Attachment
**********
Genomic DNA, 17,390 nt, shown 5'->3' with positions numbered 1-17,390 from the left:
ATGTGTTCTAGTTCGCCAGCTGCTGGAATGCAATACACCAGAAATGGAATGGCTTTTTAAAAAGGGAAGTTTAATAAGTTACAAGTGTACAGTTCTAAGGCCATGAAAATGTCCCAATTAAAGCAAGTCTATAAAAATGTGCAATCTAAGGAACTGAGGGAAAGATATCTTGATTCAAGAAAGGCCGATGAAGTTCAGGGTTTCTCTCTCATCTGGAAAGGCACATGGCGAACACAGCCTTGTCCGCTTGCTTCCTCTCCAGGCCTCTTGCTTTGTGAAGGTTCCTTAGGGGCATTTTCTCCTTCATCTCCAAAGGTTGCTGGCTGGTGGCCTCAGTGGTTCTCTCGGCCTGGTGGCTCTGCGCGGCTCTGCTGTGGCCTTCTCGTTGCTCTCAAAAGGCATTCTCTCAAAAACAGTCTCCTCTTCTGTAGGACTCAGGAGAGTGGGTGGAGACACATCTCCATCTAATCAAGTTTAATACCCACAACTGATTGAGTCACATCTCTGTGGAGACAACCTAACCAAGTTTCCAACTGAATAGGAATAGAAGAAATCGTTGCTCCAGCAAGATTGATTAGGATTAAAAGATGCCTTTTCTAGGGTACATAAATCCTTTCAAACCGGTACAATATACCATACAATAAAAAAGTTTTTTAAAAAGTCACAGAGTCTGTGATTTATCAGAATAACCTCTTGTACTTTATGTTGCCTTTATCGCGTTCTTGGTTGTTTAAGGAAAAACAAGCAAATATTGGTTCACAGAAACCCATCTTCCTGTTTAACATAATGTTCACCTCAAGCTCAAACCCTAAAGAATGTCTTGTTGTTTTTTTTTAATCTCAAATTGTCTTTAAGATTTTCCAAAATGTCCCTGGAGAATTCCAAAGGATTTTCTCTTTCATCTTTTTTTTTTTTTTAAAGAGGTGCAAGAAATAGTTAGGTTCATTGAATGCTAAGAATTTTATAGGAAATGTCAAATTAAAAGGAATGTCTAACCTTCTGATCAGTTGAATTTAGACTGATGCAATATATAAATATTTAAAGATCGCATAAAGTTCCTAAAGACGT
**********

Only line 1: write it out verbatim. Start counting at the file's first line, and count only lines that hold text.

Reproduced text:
Genomic DNA, 17,390 nt, shown 5'->3' with positions numbered 1-17,390 from the left: